All children—including those who are incarcerated—deserve a quality education, says 2019 National Teacher of the Year Rodney Robinson. A social studies teacher and 20 year veteran of Richmond Public Schools, Robinson has spent the past five years at Virginia’s Virgie Binford Education Center, a school inside the Richmond Juvenile Detention Center. His goal: to better understand and help dismantle the school-to prison pipeline. Robinson spoke with ASBJ’s Michelle Healy about supporting our most vulnerable students.
What have you learned about education at Virgie Binford?
I’d always felt that a poverty-to-prison pipeline is at work and that we criminalize being poor. That’s why kids end up in jail, and we were blaming the school system. But my first day at the detention center, I had an eye-opening experience when my first class walked in, and three of the students were kids I had just failed at my old high school. That really made me re-examine my grading policies, my attendance policies, my relationship building, everything that I felt would allow kids to stay in class. If our purpose is to educate students, we must ask, are there policies that facilitate failure in school?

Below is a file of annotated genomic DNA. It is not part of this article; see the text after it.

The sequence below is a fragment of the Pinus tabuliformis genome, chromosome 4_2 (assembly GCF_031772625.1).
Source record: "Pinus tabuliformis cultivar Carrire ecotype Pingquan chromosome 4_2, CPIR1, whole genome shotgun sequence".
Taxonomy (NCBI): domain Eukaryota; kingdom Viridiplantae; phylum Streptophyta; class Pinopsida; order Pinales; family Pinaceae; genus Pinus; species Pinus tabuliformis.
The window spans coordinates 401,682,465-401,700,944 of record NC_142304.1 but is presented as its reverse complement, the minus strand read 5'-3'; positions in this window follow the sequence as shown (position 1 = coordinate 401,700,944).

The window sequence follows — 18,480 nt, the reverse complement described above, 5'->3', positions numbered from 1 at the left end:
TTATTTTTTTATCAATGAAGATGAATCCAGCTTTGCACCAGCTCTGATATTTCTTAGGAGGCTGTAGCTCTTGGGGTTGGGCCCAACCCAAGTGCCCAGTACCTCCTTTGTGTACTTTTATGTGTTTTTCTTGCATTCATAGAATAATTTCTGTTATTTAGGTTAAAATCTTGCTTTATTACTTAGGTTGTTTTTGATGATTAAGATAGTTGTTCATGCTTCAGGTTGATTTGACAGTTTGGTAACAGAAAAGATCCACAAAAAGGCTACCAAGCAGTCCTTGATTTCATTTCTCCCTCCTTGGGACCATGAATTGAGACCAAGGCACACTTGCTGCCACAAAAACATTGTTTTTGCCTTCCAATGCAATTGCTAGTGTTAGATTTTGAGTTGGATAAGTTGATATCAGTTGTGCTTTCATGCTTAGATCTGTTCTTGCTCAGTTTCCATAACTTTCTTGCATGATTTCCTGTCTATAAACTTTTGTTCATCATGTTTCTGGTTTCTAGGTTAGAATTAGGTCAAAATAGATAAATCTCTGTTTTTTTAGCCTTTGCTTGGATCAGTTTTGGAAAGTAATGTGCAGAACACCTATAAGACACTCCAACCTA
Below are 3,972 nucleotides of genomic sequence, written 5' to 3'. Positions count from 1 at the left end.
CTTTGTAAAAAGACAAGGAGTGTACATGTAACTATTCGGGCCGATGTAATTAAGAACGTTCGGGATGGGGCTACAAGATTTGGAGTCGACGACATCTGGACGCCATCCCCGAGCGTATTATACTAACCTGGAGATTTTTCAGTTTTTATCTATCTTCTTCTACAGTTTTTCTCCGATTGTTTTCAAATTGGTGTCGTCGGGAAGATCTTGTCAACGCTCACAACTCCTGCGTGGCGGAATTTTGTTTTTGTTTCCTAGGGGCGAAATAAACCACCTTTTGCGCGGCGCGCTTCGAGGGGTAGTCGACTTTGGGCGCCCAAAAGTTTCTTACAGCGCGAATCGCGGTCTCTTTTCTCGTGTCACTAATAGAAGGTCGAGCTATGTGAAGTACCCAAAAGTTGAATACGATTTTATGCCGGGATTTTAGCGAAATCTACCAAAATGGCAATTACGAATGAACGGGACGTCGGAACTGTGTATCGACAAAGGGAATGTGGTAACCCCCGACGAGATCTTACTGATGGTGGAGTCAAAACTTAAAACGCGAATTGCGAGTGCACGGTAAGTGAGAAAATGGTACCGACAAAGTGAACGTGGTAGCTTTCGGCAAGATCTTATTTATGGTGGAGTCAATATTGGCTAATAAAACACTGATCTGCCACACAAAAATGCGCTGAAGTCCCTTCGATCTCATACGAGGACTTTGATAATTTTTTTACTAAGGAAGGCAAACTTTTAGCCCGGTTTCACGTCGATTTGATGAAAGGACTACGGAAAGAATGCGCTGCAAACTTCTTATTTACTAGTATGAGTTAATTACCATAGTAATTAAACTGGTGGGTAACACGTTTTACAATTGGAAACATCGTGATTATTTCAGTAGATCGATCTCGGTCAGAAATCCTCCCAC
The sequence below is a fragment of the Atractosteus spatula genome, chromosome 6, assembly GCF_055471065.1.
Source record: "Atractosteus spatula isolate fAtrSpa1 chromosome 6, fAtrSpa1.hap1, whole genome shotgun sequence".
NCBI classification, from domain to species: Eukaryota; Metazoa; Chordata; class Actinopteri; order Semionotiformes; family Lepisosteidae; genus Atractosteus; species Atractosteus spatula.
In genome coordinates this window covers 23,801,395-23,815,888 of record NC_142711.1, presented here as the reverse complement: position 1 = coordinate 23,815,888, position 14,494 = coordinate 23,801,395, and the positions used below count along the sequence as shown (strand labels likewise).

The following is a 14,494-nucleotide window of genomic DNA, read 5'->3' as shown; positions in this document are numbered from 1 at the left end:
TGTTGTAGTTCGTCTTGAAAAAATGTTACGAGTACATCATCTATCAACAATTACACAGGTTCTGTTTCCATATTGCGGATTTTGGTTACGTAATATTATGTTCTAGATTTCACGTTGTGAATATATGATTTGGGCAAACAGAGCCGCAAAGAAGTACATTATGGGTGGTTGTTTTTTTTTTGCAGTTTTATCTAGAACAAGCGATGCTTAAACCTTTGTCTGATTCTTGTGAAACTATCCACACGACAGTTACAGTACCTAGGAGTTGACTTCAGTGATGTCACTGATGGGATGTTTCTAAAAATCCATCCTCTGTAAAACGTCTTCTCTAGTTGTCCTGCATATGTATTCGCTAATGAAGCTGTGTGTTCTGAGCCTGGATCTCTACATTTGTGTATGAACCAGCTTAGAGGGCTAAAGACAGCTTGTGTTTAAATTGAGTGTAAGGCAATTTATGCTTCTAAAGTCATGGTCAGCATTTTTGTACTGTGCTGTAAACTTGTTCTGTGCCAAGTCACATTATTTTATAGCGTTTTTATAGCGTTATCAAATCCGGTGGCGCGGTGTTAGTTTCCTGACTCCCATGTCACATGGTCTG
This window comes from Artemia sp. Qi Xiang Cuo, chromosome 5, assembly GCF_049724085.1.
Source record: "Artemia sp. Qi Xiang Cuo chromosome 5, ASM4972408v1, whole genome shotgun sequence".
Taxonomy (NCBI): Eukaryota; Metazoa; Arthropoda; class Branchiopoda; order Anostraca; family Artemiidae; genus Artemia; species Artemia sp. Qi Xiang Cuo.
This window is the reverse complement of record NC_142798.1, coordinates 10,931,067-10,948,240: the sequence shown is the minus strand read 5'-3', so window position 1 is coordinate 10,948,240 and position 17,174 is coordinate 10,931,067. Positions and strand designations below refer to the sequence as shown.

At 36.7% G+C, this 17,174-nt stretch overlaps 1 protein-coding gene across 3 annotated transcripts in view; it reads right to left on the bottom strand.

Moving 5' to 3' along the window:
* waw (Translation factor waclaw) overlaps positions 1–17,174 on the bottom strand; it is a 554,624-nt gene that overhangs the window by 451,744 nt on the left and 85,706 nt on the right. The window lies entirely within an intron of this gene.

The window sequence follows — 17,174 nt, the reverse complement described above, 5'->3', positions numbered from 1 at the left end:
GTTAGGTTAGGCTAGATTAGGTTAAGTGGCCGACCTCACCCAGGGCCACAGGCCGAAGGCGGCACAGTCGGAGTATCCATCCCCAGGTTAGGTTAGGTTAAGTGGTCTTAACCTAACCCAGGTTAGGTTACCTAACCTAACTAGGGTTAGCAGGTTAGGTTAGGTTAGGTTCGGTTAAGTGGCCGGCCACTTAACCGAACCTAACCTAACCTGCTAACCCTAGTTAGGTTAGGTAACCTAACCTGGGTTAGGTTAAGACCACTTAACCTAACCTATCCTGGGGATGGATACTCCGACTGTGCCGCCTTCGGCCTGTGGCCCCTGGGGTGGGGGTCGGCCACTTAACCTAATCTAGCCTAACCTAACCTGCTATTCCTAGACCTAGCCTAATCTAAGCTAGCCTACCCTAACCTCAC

Your advice for breaking the pipeline?
Implement more restorative practices when it comes to school discipline. That we put kids out of school is counter to our mission of education. If we put them out of school, number one, they’re falling behind in their schoolwork, and number two, they’re not learning from their behavior. Also, we need to eliminate police officers handling discipline in schools. They should be there to protect the school environment, not to do discipline. Let’s re-allocate resources to things that will solve and help our kids' problems, rather than just punishing and disciplining them.
What’s a message that your students want to send?
They want to say that they deserve the best. So often in life, they’ve not been given the best. My goal is to treat them in a way that says you deserve the best when it comes to school, housing, resources, opportunities. I want to teach them how to express their desires in a positive way, rather than committing crimes; teach them to address the legislature to say, “Hey, poverty is an issue in my community. Let’s create programs that will feed us, so we’re not resorting to illegal ways to making money.”
How do we increase the number of male teachers of color?
One, create better experiences for students of color in our schools. A lot of our students of color are traumatized by school. No one wants to return to the scene of their trauma as a teacher. Secondly, start investing in HBCUs (Historically Black Colleges and Universities) and other programs that produce male teachers of color. We need a targeted effort to get these future teachers in the schools and help with finances.
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